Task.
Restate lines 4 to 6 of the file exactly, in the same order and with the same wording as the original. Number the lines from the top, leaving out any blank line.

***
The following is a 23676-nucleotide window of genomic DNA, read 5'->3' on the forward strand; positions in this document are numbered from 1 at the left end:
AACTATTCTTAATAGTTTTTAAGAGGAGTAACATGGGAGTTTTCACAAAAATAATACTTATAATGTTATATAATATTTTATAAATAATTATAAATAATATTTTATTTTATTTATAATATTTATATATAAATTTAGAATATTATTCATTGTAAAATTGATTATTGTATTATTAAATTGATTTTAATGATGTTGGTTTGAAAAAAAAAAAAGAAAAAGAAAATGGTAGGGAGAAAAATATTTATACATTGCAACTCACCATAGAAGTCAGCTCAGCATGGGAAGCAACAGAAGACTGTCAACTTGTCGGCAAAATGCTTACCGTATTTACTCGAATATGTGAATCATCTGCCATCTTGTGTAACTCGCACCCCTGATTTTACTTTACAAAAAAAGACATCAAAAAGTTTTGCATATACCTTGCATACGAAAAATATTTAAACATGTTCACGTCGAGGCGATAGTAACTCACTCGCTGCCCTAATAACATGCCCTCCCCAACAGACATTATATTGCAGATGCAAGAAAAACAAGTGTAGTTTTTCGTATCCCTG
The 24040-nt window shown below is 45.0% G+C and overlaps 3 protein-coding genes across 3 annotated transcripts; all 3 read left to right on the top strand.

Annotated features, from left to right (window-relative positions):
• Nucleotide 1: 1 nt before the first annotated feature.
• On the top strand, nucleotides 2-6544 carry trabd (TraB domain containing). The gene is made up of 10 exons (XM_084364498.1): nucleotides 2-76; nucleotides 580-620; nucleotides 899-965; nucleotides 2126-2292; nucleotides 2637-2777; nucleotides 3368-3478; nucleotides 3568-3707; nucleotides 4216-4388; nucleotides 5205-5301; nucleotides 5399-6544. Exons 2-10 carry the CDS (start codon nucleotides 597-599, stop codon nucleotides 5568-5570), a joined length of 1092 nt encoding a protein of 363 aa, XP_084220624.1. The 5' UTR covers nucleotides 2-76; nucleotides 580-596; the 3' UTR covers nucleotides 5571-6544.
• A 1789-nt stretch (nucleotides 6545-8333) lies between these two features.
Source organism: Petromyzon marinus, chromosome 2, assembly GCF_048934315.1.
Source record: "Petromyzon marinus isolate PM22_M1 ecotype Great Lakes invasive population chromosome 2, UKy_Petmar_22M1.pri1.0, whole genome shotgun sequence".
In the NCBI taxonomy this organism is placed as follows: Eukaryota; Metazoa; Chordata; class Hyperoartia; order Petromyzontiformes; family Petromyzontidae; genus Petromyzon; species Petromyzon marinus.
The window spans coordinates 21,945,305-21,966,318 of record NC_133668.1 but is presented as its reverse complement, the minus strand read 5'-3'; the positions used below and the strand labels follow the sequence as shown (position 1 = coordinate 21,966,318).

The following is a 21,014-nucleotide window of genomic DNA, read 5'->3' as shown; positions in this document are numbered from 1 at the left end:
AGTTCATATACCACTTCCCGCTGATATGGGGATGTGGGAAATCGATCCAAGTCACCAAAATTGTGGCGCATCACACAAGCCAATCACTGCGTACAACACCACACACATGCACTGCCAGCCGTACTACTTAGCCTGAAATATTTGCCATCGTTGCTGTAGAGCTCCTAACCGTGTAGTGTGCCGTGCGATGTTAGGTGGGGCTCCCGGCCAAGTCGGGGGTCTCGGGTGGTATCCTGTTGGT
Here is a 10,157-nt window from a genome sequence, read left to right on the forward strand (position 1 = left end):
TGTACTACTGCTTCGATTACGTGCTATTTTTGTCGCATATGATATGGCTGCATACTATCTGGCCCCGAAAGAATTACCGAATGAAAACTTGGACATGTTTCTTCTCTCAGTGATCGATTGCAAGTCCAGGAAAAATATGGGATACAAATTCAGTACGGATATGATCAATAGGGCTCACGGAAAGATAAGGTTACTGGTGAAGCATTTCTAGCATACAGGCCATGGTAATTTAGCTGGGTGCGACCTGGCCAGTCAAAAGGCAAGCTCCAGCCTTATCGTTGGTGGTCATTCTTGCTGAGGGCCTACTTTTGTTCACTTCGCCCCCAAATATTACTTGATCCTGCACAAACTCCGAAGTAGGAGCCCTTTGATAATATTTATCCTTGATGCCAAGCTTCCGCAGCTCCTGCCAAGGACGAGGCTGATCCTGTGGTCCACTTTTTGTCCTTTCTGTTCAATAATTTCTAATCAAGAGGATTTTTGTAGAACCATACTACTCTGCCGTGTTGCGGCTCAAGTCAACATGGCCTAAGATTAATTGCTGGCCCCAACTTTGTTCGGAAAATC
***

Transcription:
Annotated features, from left to right (window-relative positions):
• Nucleotide 1: 1 nt before the first annotated feature.
• On the top strand, nucleotides 2-6544 carry trabd (TraB domain containing). The gene is made up of 10 exons (XM_084364498.1): nucleotides 2-76; nucleotides 580-620; nucleotides 899-965; nucleotides 2126-2292; nucleotides 2637-2777; nucleotides 3368-3478; nucleotides 3568-3707; nucleotides 4216-4388; nucleotides 5205-5301; nucleotides 5399-6544. Exons 2-10 carry the CDS (start codon nucleotides 597-599, stop codon nucleotides 5568-5570), a joined length of 1092 nt encoding a protein of 363 aa, XP_084220624.1. The 5' UTR covers nucleotides 2-76; nucleotides 580-596; the 3' UTR covers nucleotides 5571-6544.